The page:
Here at Digital Third Coast, we take providing measurable value to our clients seriously. So seriously, in fact, that it’s the first thing listed on our Core Values. We recognize that one of the biggest challenges facing businesses is figuring out a way to evaluate if their SEO campaign is successful. Ultimately, the only factor that determines success is the bottom-line; like any investment, we do not think that our services are truly successful unless we can provide positive ROI.
At the same time, we recognize that SEO is a long-term investment, and it simply isn’t possible to provide positive ROI right out of the gate. So with that in mind, we usually focus on three distinct indicators of SEO success:
- Keyphrase Ranking Improvements
- Non-Branded Organic Search Traffic
At different stages of our campaigns, we tend to focus on these indicators to varying degrees. Because search engine rankings tend to improve relatively quickly to quality SEO, we can use rankings for individual keywords to measure our earliest efforts. Later on in the process, the additional data that trickles in over time allows us to evaluate success based on organic traffic and conversions.
How You Can Use These Ideas
If you are the owner of a website that currently has an SEO campaign, or if you are considering starting one, I would definitely recommend that you take these ideas into consideration when evaluating success. By looking at the proper metrics at the appropriate time, you will be able to easily and accurately gauge the success of your SEO efforts.
Keyphrase Ranking Improvements
For the first several months, you should expect to see consistent improvements in the search engine rankings for terms relevant to your site. There are no hard and fast rules here: depending on your budget, the quality of your competition, and other factors, the time it takes to see big improvements will greatly vary. But what’s most important is the direction of change: a ranking improvement from 90th to 55th is a good improvement and shows progress, but probably won’t translate to measurable traffic growth to your site in the short term. Because so much of the early part of your campaign will be more about laying a solid foundation for success, early on in the campaign ranking improvements should be used as an indicator of overall success. But once your major keywords start moving towards the first page of results, more and more users will see your link, and eventually traffic to your site can be a much more accurate measure.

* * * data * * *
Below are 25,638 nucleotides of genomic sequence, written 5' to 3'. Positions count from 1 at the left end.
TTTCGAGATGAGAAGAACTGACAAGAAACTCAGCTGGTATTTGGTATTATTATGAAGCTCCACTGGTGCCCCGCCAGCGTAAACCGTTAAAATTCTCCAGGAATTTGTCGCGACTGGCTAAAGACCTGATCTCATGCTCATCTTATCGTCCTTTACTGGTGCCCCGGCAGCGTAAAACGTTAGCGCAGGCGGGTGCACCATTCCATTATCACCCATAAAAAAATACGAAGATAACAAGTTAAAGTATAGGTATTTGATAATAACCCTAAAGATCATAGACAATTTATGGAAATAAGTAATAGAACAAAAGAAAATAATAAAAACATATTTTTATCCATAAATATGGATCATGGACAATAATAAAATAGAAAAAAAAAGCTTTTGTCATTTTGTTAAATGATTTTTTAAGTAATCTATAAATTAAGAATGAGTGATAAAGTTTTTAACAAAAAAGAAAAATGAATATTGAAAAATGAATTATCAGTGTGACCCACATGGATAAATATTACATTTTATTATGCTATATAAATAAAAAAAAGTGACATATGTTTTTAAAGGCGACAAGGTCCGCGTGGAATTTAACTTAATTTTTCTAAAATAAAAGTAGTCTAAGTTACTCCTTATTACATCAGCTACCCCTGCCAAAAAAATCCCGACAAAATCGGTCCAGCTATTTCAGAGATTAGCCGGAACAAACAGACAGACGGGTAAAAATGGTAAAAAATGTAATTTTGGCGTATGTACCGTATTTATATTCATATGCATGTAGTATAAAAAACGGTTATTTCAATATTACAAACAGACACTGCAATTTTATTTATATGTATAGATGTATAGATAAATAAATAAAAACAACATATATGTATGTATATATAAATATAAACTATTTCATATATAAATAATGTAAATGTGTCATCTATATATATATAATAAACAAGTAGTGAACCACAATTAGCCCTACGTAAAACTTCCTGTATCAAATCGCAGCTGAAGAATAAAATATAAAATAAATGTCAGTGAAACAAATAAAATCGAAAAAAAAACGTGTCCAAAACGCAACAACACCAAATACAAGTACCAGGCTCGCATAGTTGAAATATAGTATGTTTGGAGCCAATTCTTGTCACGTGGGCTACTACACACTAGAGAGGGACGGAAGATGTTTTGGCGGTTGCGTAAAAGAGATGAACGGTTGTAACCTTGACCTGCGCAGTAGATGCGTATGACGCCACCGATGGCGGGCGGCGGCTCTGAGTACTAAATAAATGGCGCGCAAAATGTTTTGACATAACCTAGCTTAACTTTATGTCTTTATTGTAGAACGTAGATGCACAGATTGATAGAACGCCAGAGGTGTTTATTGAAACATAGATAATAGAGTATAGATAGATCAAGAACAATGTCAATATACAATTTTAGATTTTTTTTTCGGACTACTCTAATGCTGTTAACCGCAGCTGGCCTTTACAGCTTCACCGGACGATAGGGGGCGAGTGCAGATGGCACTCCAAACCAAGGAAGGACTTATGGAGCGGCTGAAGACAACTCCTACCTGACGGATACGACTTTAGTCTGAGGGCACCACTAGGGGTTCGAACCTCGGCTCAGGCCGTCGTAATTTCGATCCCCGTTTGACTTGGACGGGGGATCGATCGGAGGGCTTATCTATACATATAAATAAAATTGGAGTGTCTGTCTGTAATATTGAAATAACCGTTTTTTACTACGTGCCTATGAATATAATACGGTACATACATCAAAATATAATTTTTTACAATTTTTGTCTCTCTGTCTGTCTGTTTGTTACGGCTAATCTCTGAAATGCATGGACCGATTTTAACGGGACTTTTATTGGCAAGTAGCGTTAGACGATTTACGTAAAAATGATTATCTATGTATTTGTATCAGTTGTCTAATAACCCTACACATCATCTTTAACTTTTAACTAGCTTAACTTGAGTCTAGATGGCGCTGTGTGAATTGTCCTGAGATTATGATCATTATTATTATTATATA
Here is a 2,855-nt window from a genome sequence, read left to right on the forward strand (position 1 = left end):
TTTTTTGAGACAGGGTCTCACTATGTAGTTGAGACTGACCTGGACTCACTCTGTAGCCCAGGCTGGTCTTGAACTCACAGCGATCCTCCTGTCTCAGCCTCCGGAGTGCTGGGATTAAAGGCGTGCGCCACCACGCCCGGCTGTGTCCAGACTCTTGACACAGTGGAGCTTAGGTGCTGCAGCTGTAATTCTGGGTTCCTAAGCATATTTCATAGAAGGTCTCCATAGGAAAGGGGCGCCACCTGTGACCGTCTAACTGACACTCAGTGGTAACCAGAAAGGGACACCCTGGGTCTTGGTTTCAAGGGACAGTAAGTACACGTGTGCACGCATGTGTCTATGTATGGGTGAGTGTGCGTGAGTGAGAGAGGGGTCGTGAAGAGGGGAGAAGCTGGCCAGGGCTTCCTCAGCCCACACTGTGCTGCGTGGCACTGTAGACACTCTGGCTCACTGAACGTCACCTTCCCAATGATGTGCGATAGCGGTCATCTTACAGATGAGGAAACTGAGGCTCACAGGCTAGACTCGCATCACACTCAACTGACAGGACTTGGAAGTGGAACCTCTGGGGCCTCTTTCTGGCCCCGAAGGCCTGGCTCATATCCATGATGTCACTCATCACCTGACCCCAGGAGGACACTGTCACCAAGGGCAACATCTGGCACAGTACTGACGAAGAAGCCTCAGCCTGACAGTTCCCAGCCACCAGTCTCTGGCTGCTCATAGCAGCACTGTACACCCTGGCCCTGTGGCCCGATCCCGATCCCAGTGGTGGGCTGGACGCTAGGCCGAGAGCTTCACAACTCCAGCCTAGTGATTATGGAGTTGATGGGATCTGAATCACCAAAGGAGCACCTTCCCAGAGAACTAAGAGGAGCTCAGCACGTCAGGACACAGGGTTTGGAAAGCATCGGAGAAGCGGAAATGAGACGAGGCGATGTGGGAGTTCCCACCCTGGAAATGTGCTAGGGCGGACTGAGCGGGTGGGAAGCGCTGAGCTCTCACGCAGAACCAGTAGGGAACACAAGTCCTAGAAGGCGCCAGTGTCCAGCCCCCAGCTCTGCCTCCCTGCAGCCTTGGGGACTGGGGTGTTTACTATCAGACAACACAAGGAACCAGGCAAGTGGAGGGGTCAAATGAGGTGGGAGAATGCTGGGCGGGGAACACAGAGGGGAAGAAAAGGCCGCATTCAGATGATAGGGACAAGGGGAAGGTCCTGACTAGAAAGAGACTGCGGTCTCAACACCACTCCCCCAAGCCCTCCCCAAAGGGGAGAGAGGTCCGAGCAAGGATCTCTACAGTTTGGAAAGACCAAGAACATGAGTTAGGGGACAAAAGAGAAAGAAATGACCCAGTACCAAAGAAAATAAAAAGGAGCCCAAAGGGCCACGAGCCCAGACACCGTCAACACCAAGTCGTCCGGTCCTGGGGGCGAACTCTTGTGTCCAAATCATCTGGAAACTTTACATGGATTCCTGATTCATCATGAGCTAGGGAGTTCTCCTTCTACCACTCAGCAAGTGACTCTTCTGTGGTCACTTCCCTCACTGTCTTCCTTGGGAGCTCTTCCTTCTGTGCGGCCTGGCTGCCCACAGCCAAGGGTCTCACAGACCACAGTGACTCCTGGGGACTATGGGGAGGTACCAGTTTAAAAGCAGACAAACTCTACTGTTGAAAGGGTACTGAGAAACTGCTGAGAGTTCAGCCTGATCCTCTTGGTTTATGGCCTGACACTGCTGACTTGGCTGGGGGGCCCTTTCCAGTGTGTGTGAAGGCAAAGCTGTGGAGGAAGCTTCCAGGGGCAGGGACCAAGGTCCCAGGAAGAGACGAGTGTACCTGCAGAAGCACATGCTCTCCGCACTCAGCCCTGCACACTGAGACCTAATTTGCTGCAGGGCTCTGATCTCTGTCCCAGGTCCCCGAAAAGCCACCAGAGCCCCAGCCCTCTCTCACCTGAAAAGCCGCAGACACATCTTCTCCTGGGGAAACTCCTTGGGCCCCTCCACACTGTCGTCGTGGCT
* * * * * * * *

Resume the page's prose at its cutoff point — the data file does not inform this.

Non-Branded Organic Search Traffic
Once you’ve invested the time (often a period of several months or more) and resources into improving rankings, you can start shifting your focus towards organic search traffic. It’s important to point out that you should already be in a position to rank for your own brand name, so the real goal of this stage of the campaign should be to attract visitors searching for generic terms. So when looking at organic traffic, make sure that you aren’t considering people who searched for your company’s name.
Over time, you should start to see major improvements in the traffic coming into your site, a result of the increased visibility of your site in search engine results pages. For most sites, this should be seen as a victory in and of itself; more people interacting with your site means increased brand awareness, as well as a many more chances to make a sale.
But this isn’t the end of the process. Once you are getting the traffic to your website, it’s time to make some money and build on your return on investment from SEO. Assuming that your site is attractive, well built, has good calls to action and doesn’t do anything to prevent people from paying you the money you want, the next step is to improve your conversion rate.
A conversion can be loosely classified as the action that you would like a user to take on your website upon reaching it. Lead form submissions, phone calls, completing the checkout process, booking an appointment, etc. are all great points of conversion since they are steps that people are taking to interact with your website and your company. As you continue through the SEO campaign, conversions are what actually make your company money. At this stage of the campaign, you should be seeing bottom-line growth: more sales, more form submissions, more phone calls, or more of whatever you consider to be a conversion.
Once again, the marketplace you are in will determine how many conversions to expect per month, but with anything analytics and data related, absolute numbers are much less important than analyzing trends over time. Keep in mind that only a percentage of visitors are going to convert into customers.
So you’ve increased rankings, brought traffic to the website and received conversions from that increased traffic, what should you do next? Definitely you don’t want to lose the top rankings that you’ve invested a lot in achieving, but there are always changes in service offerings, products and the perception of consumers. Keep in mind that it’s also not always about getting more and more traffic, and sometimes it’s about better optimizing the visitor experience so that you can get more conversions for the same amount of traffic. Now that you have tracked everything efficiently over time, let your data help you determine your next step!
Taylor Cimala is the Strategic Director at Digital Third Coast, a Search Engine Marketing company based in Chicago. You can find Taylor on Twitter and Google+. Connect with Digital Third Coast on Google+.